Beauty lies all around

The Weekend Australian - Travel - - TRAVEL & INDULGENCE - FIONA HARARI

There are myr­iad ways to ap­pre­ci­ate Or­ti­gia. You might take in the old seafront on a stroll around the Si­cil­ian shore­line; ad­mire a Car­avag­gio mas­ter­piece at a lo­cal church; or ex­plore a cen­turies-old Jewish rit­ual bath­house ac­ci­den­tally dis­cov­ered 18m be­low a lo­cal inn.

Or you could sim­ply en­sconce your­self on your ho­tel’s sunny ter­race, sur­rounded by pot­ted lemon trees and ab­sorb gen­er­a­tions of his­tory while do­ing noth­ing more stren­u­ous than raise a glass of Cam­pari. An­tiq­ui­ties linger around many cor­ners of this UNESCO-listed Ital­ian city, founded 2700 years by the Corinthi­ans and birth­place of the Greek math­e­ma­ti­cian and in­ven­tor Archimedes. And while many vis­i­tors to Or­ti­gia, the small is­land that is Syra­cuse’s his­toric cen­tre, favour the sea views af­forded by sev­eral of its ho­tels, it’s worth a look in­wards. Be­cause sit­ting out­side An­tico Ho­tel Roma 1880, a pink palazzo in the cen­tre of the old town and streets away from the wa­ter­front, it’s clear beauty can also come from within.

The view here is all about life, to­day and cen­turies ago. It is teem­ing on all sides of the ho­tel, si­t­u­ated on the cor­ner of two of Or­ti­gia’s most pop­u­lar streets, from the an­tiq­uity on one side, of Syra­cuse’s Duomo and the car-free Pi­azza Minerva with pavers shiny from years of use, to the bustling Via Roma shop­ping street on the other.

Built in the 19th cen­tury, as its name her­alds, An­tico Ho­tel Roma 1880, is Or­ti­gia’s old­est, al­though it has an even greater claim as the world’s only ho­tel at­tached to a Greek tem­ple. Erected 2500 years ago, the Doric tem­ple ded­i­cated to Athena was sup­planted by a cathe­dral in the sev­enth cen­tury and in­cor­po­rated some of the tem­ple’s an­cient col­umns, which can still be seen from the ho­tel.

Ac­com­mo­da­tion ranges from sin­gles to com­fort­able dou­bles, in­ter­con­nect­ing gue­strooms for fam­i­lies and suites with liv­ing ar­eas and even one with a sauna. All have wooden floors and bal­conies, and many have views on to the sur­round­ing streets. But it is the com­mu­nal ar­eas, with their ex­pan­sive use of lime­stone, that are es­pe­cially stun­ning, from an in­ter­nal court­yard that is ideal for read­ing, to the vaulted lobby and care­fully re­stored meet­ing rooms. Rates in­clude break­fast, a lav­ish spread fea­tur­ing lo­cally sun-dried to­ma­toes, fresh ri­cotta and lus­cious can­noli, served be­neath aged arch­ways in the slickly ren­o­vated ground-floor restau­rant.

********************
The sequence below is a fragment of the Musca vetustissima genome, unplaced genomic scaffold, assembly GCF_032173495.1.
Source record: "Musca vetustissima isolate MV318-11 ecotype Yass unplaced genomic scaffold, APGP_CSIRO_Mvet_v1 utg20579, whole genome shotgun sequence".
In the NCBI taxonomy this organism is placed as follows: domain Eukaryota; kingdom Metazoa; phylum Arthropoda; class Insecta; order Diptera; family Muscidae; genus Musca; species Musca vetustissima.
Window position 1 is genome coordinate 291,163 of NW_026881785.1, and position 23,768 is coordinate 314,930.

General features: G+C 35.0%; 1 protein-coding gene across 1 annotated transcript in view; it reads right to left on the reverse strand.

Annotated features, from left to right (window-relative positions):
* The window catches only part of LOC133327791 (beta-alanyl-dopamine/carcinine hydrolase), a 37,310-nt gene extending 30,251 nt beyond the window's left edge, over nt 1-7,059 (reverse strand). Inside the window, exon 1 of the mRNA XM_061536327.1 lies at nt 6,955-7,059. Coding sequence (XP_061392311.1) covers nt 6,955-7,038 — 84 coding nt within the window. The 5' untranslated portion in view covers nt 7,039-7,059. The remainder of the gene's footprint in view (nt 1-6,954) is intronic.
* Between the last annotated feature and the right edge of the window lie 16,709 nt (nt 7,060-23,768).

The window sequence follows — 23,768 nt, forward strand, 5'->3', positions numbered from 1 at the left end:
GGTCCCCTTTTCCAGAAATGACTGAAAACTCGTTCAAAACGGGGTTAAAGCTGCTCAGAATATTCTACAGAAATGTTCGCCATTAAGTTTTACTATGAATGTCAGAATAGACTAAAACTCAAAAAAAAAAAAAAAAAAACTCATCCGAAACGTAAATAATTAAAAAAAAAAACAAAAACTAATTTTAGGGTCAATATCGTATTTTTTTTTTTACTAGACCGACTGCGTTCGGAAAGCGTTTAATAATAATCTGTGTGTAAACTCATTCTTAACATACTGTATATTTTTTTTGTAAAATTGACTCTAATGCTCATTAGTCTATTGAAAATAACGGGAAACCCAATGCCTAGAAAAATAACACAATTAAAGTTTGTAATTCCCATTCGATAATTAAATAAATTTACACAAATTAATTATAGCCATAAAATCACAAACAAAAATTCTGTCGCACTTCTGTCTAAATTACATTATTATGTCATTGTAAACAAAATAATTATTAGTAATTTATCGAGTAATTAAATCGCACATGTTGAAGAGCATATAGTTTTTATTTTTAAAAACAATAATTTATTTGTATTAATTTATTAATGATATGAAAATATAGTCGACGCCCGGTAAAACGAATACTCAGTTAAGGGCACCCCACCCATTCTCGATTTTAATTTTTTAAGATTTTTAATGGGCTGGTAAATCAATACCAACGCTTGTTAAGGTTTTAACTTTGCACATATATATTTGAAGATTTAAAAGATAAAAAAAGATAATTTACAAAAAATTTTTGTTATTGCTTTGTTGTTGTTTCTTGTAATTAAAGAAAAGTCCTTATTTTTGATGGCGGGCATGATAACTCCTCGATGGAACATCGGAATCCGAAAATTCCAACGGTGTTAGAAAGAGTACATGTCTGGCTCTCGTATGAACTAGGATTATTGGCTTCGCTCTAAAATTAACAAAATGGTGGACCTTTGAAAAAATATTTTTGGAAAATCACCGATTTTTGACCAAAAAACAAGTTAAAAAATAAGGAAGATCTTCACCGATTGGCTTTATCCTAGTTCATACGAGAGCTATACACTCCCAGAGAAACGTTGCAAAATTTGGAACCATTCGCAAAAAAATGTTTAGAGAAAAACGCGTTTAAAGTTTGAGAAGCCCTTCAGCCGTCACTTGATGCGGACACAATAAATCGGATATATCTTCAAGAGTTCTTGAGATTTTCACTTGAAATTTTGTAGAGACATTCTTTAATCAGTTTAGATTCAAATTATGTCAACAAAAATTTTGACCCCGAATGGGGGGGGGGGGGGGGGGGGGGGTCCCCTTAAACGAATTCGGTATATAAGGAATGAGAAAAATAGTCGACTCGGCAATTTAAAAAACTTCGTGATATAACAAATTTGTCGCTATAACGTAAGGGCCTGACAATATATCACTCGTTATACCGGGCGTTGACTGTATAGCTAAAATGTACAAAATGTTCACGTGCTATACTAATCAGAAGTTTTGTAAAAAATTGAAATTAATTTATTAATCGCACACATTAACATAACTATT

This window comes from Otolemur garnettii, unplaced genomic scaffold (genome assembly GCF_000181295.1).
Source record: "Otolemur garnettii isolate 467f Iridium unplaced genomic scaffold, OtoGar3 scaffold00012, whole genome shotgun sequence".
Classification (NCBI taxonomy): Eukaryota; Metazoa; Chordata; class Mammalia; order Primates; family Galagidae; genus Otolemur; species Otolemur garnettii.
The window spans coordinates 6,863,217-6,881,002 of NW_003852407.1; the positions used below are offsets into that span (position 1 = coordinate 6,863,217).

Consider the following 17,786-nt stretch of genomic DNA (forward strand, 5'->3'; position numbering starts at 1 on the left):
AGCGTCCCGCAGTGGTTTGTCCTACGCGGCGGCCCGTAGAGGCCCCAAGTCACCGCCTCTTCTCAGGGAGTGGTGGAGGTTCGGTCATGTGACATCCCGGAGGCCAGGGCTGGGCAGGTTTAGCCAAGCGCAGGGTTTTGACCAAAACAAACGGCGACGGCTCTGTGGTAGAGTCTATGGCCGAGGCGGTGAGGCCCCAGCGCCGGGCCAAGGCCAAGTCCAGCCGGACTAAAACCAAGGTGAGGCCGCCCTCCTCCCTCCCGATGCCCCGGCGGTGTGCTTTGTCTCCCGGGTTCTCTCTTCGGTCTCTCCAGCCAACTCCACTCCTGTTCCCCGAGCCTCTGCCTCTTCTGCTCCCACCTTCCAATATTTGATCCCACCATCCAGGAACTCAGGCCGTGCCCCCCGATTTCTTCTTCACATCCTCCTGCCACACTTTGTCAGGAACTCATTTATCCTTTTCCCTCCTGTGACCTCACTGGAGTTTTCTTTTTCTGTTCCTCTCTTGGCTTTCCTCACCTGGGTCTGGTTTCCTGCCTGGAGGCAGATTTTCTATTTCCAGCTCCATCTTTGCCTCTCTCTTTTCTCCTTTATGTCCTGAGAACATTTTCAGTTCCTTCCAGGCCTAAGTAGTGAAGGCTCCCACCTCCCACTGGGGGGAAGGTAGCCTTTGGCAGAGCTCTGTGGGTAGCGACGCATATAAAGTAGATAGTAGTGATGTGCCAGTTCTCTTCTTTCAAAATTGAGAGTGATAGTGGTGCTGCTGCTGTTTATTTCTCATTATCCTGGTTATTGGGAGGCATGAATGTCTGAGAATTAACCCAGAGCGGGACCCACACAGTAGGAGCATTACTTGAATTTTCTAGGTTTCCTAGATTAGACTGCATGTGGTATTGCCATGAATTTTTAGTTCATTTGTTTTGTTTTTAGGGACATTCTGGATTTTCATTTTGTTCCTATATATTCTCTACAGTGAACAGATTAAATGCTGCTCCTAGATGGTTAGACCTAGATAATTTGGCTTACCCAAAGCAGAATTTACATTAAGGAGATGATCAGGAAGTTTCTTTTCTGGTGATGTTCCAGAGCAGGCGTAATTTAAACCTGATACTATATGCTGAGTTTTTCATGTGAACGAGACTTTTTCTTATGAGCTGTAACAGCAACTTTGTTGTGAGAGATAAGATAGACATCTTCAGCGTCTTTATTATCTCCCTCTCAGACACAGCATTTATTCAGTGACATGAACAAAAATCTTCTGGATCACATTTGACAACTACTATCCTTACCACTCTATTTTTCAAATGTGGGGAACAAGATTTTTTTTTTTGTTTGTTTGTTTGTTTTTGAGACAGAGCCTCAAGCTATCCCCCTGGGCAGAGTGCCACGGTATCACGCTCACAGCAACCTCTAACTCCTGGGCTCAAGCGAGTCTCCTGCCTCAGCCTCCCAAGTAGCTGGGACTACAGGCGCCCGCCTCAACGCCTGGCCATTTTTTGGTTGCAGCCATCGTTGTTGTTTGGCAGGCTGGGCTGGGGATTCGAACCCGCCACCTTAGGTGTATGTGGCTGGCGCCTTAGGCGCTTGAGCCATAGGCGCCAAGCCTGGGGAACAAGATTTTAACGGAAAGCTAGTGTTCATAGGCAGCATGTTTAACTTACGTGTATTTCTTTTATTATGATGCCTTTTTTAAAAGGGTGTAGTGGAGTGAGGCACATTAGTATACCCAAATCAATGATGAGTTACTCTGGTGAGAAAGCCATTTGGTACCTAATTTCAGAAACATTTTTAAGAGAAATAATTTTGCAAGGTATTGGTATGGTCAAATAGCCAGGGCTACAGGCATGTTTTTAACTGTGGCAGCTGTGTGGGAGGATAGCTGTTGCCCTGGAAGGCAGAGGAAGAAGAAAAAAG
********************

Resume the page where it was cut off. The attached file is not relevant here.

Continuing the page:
If the weather is even mod­er­ately warm, as it is for much of the year, an even bet­ter op­tion is to take your freshly squeezed or­ange juice out­side and ab­sorb the lo­cal cul­ture. The flow of passers-by head­ing for the ad­join­ing Duomo and its pi­azza be­gins early, pro­gress­ing from a few lo­cals to a steady line of shop­pers, tour groups, and oc­ca­sion­ally a har­ried out-of-town driver who has de­fied mul­ti­ple re­views and warn­ings and opted to drive through Or­ti­gia’s en­chant­ing but nar­row streets.

In the late af­ter­noon, from your ta­ble on the ter­race, you might spot the bar­ber as he re­opens on Via Roma af­ter the long lunch break, while the pi­azza fills with vis­i­tors and fam­i­lies hap­pily ex­it­ing some of the count­less lo­cal gela­te­ria. By the time night falls, and the sky turns an in­tense in­digo, the evening passeg­giata is un­der­way. On the time­worn streets of Or­ti­gia you could join count­less lo­cals on their evening stroll. Or just stay right where you are, at the cen­tre of this charm­ing old town, and ob­serve it all over an­other Cam­pari or Aperol spritz.

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